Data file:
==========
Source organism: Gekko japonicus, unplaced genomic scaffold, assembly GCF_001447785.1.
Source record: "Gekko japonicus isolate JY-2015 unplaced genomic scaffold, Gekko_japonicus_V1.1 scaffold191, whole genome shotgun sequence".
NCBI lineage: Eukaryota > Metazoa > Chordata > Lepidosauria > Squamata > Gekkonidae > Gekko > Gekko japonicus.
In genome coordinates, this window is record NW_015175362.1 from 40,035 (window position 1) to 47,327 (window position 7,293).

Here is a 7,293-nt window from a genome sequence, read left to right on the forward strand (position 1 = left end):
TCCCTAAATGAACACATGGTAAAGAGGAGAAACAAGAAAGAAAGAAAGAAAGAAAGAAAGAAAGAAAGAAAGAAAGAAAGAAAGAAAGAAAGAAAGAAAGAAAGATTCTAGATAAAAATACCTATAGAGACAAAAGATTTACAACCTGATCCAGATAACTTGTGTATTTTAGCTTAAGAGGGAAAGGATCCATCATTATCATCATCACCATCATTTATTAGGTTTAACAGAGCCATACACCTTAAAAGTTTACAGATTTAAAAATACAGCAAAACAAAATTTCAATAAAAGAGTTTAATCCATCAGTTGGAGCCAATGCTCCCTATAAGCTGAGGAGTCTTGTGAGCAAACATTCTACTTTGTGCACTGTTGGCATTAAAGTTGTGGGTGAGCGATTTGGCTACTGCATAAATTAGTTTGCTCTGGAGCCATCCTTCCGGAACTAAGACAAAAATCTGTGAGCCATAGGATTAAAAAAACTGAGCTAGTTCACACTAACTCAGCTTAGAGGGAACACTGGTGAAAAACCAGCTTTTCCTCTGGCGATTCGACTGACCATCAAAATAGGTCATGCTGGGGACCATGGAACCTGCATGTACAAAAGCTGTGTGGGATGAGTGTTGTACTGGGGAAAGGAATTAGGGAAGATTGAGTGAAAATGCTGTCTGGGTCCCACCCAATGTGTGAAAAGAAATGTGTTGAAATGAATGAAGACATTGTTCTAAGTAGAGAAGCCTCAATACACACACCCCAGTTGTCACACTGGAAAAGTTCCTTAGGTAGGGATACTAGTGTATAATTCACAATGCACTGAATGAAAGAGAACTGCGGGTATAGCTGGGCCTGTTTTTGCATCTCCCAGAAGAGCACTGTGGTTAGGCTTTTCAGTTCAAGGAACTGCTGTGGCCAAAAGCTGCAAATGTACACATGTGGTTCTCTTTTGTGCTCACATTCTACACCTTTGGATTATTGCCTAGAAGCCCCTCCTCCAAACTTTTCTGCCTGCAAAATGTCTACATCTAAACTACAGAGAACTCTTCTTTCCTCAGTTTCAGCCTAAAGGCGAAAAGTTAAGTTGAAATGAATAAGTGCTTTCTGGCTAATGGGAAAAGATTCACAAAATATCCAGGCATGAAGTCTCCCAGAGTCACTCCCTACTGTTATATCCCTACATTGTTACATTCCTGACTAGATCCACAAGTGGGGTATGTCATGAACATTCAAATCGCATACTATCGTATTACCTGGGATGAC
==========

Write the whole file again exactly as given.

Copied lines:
Source organism: Gekko japonicus, unplaced genomic scaffold, assembly GCF_001447785.1.
Source record: "Gekko japonicus isolate JY-2015 unplaced genomic scaffold, Gekko_japonicus_V1.1 scaffold191, whole genome shotgun sequence".
NCBI lineage: Eukaryota > Metazoa > Chordata > Lepidosauria > Squamata > Gekkonidae > Gekko > Gekko japonicus.
In genome coordinates, this window is record NW_015175362.1 from 40,035 (window position 1) to 47,327 (window position 7,293).

Here is a 7,293-nt window from a genome sequence, read left to right on the forward strand (position 1 = left end):
TCCCTAAATGAACACATGGTAAAGAGGAGAAACAAGAAAGAAAGAAAGAAAGAAAGAAAGAAAGAAAGAAAGAAAGAAAGAAAGAAAGAAAGAAAGAAAGAAAGATTCTAGATAAAAATACCTATAGAGACAAAAGATTTACAACCTGATCCAGATAACTTGTGTATTTTAGCTTAAGAGGGAAAGGATCCATCATTATCATCATCACCATCATTTATTAGGTTTAACAGAGCCATACACCTTAAAAGTTTACAGATTTAAAAATACAGCAAAACAAAATTTCAATAAAAGAGTTTAATCCATCAGTTGGAGCCAATGCTCCCTATAAGCTGAGGAGTCTTGTGAGCAAACATTCTACTTTGTGCACTGTTGGCATTAAAGTTGTGGGTGAGCGATTTGGCTACTGCATAAATTAGTTTGCTCTGGAGCCATCCTTCCGGAACTAAGACAAAAATCTGTGAGCCATAGGATTAAAAAAACTGAGCTAGTTCACACTAACTCAGCTTAGAGGGAACACTGGTGAAAAACCAGCTTTTCCTCTGGCGATTCGACTGACCATCAAAATAGGTCATGCTGGGGACCATGGAACCTGCATGTACAAAAGCTGTGTGGGATGAGTGTTGTACTGGGGAAAGGAATTAGGGAAGATTGAGTGAAAATGCTGTCTGGGTCCCACCCAATGTGTGAAAAGAAATGTGTTGAAATGAATGAAGACATTGTTCTAAGTAGAGAAGCCTCAATACACACACCCCAGTTGTCACACTGGAAAAGTTCCTTAGGTAGGGATACTAGTGTATAATTCACAATGCACTGAATGAAAGAGAACTGCGGGTATAGCTGGGCCTGTTTTTGCATCTCCCAGAAGAGCACTGTGGTTAGGCTTTTCAGTTCAAGGAACTGCTGTGGCCAAAAGCTGCAAATGTACACATGTGGTTCTCTTTTGTGCTCACATTCTACACCTTTGGATTATTGCCTAGAAGCCCCTCCTCCAAACTTTTCTGCCTGCAAAATGTCTACATCTAAACTACAGAGAACTCTTCTTTCCTCAGTTTCAGCCTAAAGGCGAAAAGTTAAGTTGAAATGAATAAGTGCTTTCTGGCTAATGGGAAAAGATTCACAAAATATCCAGGCATGAAGTCTCCCAGAGTCACTCCCTACTGTTATATCCCTACATTGTTACATTCCTGACTAGATCCACAAGTGGGGTATGTCATGAACATTCAAATCGCATACTATCGTATTACCTGGGATGAC